But even if you should suffer for the sake of righteousness, you are blessed. And do not fear their intimidation, and do not be troubled, but sanctify Christ as Lord in your hearts, always being ready to make a defense to everyone who asks you to give an account for the hope that is in you yet with gentleness and reverence; and keep a good conscience so that in the thing in which you are slandered, those who revile your good behavior in Christ will be put to shame.  1 Peter 3: 14-16

Tuesday, 01 March 2016 16:02

Anne Graham Lotz's Faulty Prayer Advice Featured

Written by Learning the Path - Blog
 
On February 25th this year at Southeastern Baptist Theological Seminary, Anne Graham Lotz (Who has told people to pray like Honi ha-M'agel) spoke at "An Evening With Anne". 900 people attended this event. Eventually, Lotz came to the question, "What can one person do when we're faced with a mess or a disaster?" Her response? It closely
Eventually, Lotz came to the question, "What can one person do when we're faced with a mess or a disaster?" Her response? It closely resembled the prayers of Honi, who drew a circle in the sand and told God he wouldn't leave until God sent rain (Even when God had mercy on the other people by sending rain, Honi said it wasn't enough). Her response was, "My challenge to you tonight is... wrap your mind around your sphere of influence - your family, your church, your nation... and [say] God I will not let you go until you bless those who are in my circle." (Source)

There are many issues with this. The biggest one is that it assumes that man has the authority to "not let [God] go." It is a blasphemous thing to say. We finite humans cannot contain the infinite God. He is immensely more powerful than we are. This reminds me of some Word of Faith teachings where people talk of commanding God. He is omnipotent, we are not. He is all-powerful, we are not. He does not submit to us, we submit to Him.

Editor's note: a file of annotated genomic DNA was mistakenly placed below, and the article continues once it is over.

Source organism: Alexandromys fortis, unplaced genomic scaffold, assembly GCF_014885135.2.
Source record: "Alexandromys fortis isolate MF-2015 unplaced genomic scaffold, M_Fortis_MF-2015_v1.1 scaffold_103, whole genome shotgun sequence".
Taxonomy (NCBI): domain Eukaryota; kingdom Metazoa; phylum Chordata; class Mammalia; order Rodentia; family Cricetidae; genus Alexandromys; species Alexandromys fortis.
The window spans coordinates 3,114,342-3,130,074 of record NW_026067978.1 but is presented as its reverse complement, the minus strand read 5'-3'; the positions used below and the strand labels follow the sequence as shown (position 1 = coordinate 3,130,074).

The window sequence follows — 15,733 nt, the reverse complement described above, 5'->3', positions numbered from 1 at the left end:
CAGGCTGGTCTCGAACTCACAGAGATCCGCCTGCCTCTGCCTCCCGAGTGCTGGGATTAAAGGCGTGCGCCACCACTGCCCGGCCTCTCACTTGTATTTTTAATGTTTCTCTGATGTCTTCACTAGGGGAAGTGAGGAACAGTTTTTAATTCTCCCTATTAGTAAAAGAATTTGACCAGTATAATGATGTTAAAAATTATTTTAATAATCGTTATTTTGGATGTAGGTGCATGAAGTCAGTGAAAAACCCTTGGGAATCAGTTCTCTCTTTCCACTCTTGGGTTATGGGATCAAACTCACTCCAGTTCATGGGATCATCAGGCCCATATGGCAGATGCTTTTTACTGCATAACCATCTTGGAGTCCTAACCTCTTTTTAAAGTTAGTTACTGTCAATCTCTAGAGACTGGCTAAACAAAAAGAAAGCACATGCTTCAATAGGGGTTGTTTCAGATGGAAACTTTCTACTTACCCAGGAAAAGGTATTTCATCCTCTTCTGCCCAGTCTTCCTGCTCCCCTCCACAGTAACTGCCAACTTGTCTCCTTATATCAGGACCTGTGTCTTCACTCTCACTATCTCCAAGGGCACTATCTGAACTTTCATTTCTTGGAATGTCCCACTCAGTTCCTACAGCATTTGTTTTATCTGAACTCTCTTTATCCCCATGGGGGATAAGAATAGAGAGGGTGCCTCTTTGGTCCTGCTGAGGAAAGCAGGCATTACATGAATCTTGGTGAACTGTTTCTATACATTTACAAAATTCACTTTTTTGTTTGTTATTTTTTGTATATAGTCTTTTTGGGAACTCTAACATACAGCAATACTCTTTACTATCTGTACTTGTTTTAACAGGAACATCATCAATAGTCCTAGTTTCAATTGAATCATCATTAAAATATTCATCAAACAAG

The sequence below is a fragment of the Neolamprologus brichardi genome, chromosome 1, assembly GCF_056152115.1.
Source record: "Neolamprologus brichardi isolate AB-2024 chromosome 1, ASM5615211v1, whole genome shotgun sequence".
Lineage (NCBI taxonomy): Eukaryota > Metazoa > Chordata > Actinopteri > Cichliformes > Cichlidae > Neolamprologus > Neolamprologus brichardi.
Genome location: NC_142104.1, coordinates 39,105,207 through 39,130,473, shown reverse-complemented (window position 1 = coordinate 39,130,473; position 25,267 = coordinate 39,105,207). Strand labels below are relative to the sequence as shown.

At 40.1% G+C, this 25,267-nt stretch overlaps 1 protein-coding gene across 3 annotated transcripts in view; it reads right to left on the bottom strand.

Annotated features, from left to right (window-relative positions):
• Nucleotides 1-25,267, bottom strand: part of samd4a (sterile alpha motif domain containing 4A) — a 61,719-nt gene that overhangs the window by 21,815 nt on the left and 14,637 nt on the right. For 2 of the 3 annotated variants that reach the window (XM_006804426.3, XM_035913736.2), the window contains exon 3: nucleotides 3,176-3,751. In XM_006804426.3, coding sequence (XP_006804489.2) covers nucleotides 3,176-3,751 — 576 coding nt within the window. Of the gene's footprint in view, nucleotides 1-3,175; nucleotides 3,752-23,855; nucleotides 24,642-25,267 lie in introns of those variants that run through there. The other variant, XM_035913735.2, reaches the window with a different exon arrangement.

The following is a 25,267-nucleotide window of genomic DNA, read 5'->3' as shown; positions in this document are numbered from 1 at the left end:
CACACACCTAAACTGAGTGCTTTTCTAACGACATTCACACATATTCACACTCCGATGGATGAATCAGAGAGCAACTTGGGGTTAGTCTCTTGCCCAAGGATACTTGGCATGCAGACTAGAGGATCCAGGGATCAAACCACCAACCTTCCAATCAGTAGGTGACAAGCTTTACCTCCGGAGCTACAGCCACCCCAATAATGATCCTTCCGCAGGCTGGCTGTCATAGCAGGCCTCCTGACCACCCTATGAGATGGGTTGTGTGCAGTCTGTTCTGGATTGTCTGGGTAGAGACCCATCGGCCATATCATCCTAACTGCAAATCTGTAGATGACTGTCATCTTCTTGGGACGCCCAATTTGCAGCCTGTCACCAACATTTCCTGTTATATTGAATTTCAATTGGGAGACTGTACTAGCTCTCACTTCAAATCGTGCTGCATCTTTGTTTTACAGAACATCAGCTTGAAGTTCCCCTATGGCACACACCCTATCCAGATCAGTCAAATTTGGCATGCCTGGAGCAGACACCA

Another major issue is the attitude in which the prayer is said. As I had said, God does not submit to us. We submit to God. The prayer was not said with a submissive attitude, but with a domineering attitude. Think of a child who tries to tell a parent what that parent will do. Instead of the child asking, "Could you please give me a cookie?" the child says, "Give me a cookie or I won't let you leave the kitchen." The child has neither the authority or the ability to keep the parent in the kitchen. Anne wants the people in her sphere of influence blessed. Instead of praying, "Please bless these people," she says "I will not let you go until you bless those who are in my circle." In the same way, Anne has neither the authority nor the ability to keep God there (In fact, significantly less than even the child).

Read how Jesus said to pray.

"Pray then like this: 'Our Father in heaven, hallowed be your name. Your kingdom come, your will be done, on earth as it is in heaven. Give us this day our daily bread, and forgive us our debts, as we also have forgiven our debtors. And lead us not into temptation, but deliver us from evil.'" (Matthew 6:9-13, ESV; Emphasis added)

Lotz did not pray "Your will be done." Instead, she prayed something to the effect of, "My will be done or else." This is not the proper attitude for prayer. What Psalmist assumed authority over God? What Apostle prayed a prayer with a threat to not let God go? The only prophet who attempted to put his will before God's spent three days in the belly of a fish before submitting to God. When you pray, do not pray as Lotz has suggested. Instead, use the model Jesus (God Himself) provided for us in Matthew 6.

[Writer's Note: My friend Bud Ahlheim has also written about this on his blog, The Reformed Southern Stir at John316.rocks. I suggest you go read it, and I will go post a link here.]

Authors: Learning the Path - Blog

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